Armed police head cameras
Head cameras will be worn by armed UK police for first time. Reuters

The Metropolitan Police will finally be supplying head-mounted video cameras to armed officers, three years after the idea was first discussed.

Firearms officers will be wearing cameras on helmets and baseball caps in an effort to provide greater transparency and help speed up justice for victims, it was said.

"It provides a documented and accurate account of the threats officers face and the split second decisions they make. The cameras also offer greater transparency for those in front of the camera as well as those behind it," said Commander Matt Twist, who leads the Firearms Command.

Over 17,000 bodycameras have already been in operation for regular beat officers and now armed units have been supplied with over 1,000 devices going to the Firearms command.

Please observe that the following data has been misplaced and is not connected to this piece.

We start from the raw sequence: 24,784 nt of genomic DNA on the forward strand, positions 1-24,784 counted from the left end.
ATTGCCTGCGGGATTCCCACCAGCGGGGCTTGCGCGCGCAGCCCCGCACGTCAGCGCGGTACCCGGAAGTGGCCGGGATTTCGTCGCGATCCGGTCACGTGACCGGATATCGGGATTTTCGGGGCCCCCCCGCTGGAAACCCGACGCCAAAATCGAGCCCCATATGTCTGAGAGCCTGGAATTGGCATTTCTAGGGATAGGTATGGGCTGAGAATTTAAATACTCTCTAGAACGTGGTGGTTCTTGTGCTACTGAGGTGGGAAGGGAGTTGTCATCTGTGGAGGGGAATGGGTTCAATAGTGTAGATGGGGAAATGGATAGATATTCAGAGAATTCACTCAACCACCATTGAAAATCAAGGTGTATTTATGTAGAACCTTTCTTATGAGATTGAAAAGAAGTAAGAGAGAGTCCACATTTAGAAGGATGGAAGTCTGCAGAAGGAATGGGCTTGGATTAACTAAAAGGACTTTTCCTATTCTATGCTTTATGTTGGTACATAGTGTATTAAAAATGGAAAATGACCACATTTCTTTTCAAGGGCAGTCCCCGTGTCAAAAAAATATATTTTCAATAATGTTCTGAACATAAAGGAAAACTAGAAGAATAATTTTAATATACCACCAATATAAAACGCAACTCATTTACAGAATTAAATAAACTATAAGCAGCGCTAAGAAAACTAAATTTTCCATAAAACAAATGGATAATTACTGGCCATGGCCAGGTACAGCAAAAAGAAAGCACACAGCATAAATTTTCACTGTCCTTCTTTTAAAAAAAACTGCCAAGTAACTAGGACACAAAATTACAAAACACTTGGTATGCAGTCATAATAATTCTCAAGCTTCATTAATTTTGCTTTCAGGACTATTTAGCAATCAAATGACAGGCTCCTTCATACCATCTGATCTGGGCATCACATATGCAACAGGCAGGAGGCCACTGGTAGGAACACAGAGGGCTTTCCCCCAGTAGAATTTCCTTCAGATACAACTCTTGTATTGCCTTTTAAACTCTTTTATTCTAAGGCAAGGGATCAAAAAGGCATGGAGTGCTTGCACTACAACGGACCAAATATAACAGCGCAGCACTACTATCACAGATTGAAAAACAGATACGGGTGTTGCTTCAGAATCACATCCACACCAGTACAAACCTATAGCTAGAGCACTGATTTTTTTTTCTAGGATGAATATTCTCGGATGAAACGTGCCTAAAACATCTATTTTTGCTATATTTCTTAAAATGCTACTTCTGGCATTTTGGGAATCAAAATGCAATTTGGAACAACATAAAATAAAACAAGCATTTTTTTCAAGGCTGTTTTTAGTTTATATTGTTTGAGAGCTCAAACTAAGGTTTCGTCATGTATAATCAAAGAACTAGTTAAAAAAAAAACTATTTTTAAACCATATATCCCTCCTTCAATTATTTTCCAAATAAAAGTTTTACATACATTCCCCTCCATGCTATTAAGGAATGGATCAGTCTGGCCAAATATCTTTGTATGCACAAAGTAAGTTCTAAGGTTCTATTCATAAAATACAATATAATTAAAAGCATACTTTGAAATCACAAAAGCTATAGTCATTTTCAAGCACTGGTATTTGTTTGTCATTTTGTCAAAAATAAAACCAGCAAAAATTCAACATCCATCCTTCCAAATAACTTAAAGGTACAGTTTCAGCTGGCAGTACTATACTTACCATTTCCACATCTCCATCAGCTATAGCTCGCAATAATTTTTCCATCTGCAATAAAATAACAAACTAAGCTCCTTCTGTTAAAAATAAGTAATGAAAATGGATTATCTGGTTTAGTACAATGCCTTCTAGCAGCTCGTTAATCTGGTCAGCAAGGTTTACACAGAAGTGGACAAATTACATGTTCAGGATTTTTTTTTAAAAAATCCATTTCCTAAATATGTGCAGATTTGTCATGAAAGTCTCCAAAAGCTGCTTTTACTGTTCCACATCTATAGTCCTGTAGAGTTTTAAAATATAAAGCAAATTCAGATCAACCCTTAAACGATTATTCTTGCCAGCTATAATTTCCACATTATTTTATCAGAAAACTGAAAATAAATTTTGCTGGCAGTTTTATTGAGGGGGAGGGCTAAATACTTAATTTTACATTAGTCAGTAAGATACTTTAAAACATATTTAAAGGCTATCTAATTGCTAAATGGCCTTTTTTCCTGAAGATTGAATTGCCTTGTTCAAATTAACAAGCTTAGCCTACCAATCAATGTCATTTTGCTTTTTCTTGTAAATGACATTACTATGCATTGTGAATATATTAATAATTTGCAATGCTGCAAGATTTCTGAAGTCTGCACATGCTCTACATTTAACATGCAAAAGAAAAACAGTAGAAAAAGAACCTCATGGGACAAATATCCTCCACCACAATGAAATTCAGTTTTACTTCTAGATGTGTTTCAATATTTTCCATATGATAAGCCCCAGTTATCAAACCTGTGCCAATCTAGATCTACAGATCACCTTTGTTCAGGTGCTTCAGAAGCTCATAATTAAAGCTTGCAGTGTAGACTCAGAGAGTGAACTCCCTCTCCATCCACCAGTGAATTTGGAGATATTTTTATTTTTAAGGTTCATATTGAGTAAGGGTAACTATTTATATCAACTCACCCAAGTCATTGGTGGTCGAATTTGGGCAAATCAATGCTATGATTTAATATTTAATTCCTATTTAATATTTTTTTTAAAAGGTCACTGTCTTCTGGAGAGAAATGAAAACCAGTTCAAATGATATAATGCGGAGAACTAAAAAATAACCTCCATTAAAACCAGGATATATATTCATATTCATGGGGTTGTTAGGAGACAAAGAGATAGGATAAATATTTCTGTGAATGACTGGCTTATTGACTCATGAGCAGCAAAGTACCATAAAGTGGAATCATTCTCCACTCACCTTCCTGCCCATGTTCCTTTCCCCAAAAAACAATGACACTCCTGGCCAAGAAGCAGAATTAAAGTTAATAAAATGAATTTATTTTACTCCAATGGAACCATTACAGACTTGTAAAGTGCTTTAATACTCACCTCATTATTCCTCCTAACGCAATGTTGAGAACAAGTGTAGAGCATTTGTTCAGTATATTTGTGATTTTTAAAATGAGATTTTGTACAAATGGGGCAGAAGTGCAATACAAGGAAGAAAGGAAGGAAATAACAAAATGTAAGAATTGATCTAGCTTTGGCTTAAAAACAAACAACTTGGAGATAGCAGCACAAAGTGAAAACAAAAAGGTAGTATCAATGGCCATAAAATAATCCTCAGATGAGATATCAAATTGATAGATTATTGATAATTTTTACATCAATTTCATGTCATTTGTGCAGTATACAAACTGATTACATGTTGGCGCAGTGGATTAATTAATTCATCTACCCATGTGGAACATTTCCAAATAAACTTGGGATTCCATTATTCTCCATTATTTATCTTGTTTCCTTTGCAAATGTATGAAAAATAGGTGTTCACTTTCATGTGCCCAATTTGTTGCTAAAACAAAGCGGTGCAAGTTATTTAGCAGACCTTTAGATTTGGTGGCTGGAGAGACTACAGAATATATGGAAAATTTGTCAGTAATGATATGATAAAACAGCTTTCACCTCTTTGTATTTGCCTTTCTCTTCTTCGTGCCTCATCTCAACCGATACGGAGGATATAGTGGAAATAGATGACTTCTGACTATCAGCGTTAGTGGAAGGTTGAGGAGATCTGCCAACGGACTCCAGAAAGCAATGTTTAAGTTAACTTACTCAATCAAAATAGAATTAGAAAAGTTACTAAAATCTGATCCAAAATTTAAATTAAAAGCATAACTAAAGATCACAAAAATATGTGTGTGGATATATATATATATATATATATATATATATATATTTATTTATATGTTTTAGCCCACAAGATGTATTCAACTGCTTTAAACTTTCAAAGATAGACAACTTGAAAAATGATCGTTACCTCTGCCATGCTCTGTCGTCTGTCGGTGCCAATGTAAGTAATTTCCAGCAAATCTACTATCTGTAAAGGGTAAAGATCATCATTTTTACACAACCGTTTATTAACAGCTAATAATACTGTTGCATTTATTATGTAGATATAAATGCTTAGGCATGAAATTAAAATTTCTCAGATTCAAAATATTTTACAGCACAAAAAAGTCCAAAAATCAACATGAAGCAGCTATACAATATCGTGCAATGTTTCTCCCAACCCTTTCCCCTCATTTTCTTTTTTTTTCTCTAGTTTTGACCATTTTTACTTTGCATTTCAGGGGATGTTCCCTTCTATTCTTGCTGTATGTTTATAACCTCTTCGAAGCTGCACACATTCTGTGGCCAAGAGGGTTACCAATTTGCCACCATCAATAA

Head cameras were first suggested by Met commissioner Sir Bernard Hogan-Howe following the death of Mark Duggan, who was shot by armed police in 2011.

Currently, officers who carry a firearm will wear a head camera while other units, such as the Mounted Branch, Diplomatic Protection and Specialist Crime Units ,will be given devices by October, according to The Telegraph.

London Mayor Sadiq Khan has voiced his support of the initiative, claiming the technology will make a difference to officers carrying firearms.

"As we complete the London-wide rollout, the cameras will also provide our officers with confidence in the transparency of their actions, as they continue their great work on the front line fighting crime and keeping our city safe."